In addition to this essential role in ion transport, cholesterol is the precursor to vitamin D3, the sex hormones, estrogen, progesterone, and testosterone, and the steroid hormones such as cortisol. Cholesterol is absolutely essential to the cell membranes of all of our cells, where it protects the cell not only from ion leaks but also from oxidation damage to membrane fats. While the brain contains only 2% of the body’s weight, it houses 25% of the body’s cholesterol. Cholesterol is vital to the brain for nerve signal transport at synapses and through the long axons that communicate from one side of the brain to the other. Cholesterol sulfate plays an important role in the metabolism of fats via bile acids, as well as in immune defenses against invasion by pathogenic organisms.
Statin drugs inhibit the action of an enzyme, HMG coenzyme A reductase, that catalyses an early step in the 25-step process that produces cholesterol. This step is also an early step in the synthesis of a number of other powerful biological substances that are involved in cellular regulation processes and antioxidant effects. One of these is coenzyme Q10, present in the greatest concentration in the heart, which plays an important role in mitochondrial energy production and acts as a potent antioxidant (Gottlieb et al., 2000). Statins also interfere with cell-signaling mechanisms mediated by so-called G-proteins, which orchestrate complex metabolic responses to stressed conditions. Another crucial substance whose synthesis is blocked is dolichol, which plays a crucial role in the endoplasmic reticulum. We can’t begin to imagine what diverse effects all of this disruption, due to interference with HMG coenzyme A reductase, might have on the cell’s ability to function.
3. LDL, HDL, and Fructose
We have been trained by our physicians to worry about elevated serum levels of low density lipoprotein (LDL), with respect to heart disease. LDL is not a type of cholesterol, but rather can be viewed as a container that transports fats, cholesterol, vitamin D, and fat-soluble anti-oxidants to all the tissues of the body. Because they are not water-soluble, these nutrients must be packaged up and transported inside LDL particles in the blood stream. If you interfere with the production of LDL, you will reduce the bioavailability of all these nutrients to your body’s cells.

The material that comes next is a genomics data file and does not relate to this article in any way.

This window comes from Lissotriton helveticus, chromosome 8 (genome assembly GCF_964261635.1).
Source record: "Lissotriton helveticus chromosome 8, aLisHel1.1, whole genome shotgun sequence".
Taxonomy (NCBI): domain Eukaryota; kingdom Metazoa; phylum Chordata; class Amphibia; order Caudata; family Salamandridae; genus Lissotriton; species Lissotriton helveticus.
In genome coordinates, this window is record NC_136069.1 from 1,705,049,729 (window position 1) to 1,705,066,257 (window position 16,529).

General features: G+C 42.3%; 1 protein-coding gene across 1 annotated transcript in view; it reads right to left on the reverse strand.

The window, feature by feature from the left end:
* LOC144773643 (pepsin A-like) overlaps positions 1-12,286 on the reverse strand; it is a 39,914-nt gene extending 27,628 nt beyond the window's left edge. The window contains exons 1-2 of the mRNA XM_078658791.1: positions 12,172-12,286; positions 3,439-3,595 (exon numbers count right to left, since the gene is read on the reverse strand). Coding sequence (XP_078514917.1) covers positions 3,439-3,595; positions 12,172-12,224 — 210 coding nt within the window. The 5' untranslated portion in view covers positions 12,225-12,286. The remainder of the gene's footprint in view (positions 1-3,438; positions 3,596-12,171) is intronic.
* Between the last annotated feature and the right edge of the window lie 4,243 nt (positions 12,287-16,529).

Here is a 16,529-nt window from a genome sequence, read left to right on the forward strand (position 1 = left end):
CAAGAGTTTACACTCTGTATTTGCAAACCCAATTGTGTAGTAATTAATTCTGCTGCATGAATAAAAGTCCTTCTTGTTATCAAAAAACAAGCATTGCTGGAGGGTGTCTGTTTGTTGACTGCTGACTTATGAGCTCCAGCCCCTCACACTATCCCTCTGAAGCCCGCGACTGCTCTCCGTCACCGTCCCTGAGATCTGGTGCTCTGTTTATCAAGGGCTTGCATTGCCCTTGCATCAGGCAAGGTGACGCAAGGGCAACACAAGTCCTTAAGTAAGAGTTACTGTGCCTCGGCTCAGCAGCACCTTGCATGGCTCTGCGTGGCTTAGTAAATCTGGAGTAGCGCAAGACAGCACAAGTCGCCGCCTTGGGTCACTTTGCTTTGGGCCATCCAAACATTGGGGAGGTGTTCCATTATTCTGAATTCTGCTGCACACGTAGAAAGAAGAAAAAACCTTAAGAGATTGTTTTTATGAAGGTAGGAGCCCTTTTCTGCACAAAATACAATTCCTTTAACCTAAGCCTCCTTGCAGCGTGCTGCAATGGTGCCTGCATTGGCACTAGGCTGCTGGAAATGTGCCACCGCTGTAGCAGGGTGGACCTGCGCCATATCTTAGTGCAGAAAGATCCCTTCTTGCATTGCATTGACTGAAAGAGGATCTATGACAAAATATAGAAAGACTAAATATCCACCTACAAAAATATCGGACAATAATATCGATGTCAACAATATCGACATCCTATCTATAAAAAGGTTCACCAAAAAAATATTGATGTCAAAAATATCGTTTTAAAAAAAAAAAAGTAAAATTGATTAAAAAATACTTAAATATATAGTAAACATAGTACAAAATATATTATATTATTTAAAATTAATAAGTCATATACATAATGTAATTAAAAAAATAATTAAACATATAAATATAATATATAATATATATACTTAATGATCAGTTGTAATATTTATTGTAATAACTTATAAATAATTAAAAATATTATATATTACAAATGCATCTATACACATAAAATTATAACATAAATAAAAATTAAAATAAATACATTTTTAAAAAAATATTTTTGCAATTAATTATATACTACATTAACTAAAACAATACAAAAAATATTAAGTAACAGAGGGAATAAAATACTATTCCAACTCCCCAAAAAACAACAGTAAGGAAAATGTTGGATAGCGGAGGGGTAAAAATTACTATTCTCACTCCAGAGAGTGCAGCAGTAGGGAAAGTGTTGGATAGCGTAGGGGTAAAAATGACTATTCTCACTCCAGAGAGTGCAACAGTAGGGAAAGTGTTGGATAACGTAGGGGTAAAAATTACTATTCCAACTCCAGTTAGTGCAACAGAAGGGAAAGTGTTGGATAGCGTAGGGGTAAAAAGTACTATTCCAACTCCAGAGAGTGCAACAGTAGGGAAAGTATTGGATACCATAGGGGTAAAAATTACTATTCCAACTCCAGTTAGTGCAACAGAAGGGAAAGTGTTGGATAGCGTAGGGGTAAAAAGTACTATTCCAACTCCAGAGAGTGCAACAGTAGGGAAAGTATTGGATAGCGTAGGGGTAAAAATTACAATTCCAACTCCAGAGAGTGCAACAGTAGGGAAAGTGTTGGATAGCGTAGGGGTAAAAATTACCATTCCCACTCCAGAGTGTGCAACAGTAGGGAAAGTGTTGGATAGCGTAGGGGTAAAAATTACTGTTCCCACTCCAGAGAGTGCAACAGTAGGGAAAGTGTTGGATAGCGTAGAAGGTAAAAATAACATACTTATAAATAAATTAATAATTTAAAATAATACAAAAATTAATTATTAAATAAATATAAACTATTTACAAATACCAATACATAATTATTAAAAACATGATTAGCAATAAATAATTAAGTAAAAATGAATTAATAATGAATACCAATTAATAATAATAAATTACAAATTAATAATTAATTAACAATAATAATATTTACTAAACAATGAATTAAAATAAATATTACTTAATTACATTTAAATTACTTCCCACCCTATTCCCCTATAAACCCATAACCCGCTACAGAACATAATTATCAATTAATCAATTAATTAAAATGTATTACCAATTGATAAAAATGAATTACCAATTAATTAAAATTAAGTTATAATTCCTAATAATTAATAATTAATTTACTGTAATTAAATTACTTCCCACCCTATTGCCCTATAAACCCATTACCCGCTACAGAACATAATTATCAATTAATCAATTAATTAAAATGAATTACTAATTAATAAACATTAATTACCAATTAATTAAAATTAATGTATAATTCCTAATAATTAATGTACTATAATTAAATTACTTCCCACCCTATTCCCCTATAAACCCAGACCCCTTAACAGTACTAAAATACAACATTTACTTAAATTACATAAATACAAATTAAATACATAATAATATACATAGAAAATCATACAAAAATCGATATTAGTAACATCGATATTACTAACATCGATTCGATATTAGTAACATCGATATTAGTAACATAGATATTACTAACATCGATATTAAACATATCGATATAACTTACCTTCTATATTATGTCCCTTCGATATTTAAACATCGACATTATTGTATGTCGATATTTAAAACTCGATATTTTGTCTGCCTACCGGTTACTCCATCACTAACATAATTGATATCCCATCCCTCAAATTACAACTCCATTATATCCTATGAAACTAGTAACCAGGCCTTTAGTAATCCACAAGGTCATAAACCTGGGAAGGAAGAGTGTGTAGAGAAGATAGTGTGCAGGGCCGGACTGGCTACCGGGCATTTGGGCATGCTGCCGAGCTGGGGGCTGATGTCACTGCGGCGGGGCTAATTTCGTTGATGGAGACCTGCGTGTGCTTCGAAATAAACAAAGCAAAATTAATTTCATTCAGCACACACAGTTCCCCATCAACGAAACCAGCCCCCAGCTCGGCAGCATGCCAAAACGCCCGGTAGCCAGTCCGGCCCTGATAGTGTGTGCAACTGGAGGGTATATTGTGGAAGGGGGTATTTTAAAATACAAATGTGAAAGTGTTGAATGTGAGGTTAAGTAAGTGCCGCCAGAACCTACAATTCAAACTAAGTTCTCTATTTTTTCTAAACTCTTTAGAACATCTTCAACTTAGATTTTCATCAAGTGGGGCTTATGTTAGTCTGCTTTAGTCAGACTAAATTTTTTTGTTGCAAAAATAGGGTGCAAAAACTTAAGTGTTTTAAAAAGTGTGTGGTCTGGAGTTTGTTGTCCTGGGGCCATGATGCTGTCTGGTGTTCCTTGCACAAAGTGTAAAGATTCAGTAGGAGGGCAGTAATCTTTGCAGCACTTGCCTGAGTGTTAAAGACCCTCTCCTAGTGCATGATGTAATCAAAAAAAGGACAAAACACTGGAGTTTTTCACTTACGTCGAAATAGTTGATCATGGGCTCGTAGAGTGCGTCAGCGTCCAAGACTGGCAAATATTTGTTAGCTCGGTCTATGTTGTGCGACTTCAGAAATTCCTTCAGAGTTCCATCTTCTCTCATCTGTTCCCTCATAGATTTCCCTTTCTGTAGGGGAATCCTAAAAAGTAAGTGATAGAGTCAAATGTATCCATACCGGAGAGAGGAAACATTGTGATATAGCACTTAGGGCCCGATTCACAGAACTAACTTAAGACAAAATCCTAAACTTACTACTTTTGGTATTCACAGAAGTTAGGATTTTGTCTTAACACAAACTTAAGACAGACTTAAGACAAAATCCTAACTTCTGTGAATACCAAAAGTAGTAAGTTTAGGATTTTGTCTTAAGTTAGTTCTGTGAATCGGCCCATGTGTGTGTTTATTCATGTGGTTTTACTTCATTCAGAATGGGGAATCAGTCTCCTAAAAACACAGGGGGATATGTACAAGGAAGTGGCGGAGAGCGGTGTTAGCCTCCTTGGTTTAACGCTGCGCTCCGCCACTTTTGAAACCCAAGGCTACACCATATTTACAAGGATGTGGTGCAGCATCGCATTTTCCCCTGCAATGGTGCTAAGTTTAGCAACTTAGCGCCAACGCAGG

The outer shell of an LDL particle is made up mainly of lipoproteins and cholesterol. The lipoproteins contain proteins on the outside of the shell and lipids (fats) in the interior layer. If the outer shell is deficient in cholesterol, the fats in the lipoproteins become more vulnerable to attack by oxygen, ever-present in the blood stream. LDL particles also contain a special protein called “apoB” which enables LDL to deliver its goods to cells in need. ApoB is vulnerable to attack by glucose and other blood sugars, especially fructose. Diabetes results in an increased concentration of sugar in the blood, which further compromises the LDL particles, by gumming up apoB. Oxidized and glycated LDL particles become less efficient in delivering their contents to the cells. Thus, they stick around longer in the bloodstream, and the measured serum LDL level goes up.
Worse than that, once LDL particles have finally delivered their contents, they become “small dense LDL particles,” remnants that would ordinarily be returned to the liver to be broken down and recycled. But the attached sugars interfere with this process as well, so the task of breaking them down is assumed instead by macrophages in the artery wall and elsewhere in the body, through a unique scavenger operation. The macrophages are especially skilled to extract cholesterol from damaged LDL particles and insert it into HDL particles. Small dense LDL particles become trapped in the artery wall so that the macrophages can salvage and recycle their contents, and this is the basic source of atherosclerosis. HDL particles are the so-called “good cholesterol,” and the amount of cholesterol in HDL particles is the lipid metric with the strongest correlation with heart disease, where less cholesterol is associated with increased risk. So the macrophages in the plaque are actually performing a very useful role in increasing the amount of HDL cholesterol and reducing the amount of small dense LDL.
The LDL particles are produced by the liver, which synthesizes cholesterol to insert into their shells, as well as into their contents. The liver is also responsible for breaking down fructose and converting it into fat (Collison et al., 2009). Fructose is ten times more active than glucose at glycating proteins, and is therefore very dangerous in the blood serum (Seneff1 et al., 2011). When you eat a lot of fructose (such as the high fructose corn syrup present in lots of processed foods and carbonated beverages), the liver is burdened with getting the fructose out of the blood and converting it to fat, and it therefore can not keep up with cholesterol supply. As I said before, the fats can not be safely transported if there is not enough cholesterol. The liver has to ship out all that fat produced from the fructose, so it produces low quality LDL particles, containing insufficient protective cholesterol. So you end up with a really bad situation where the LDL particles are especially vulnerable to attack, and attacking sugars are readily available to do their damage.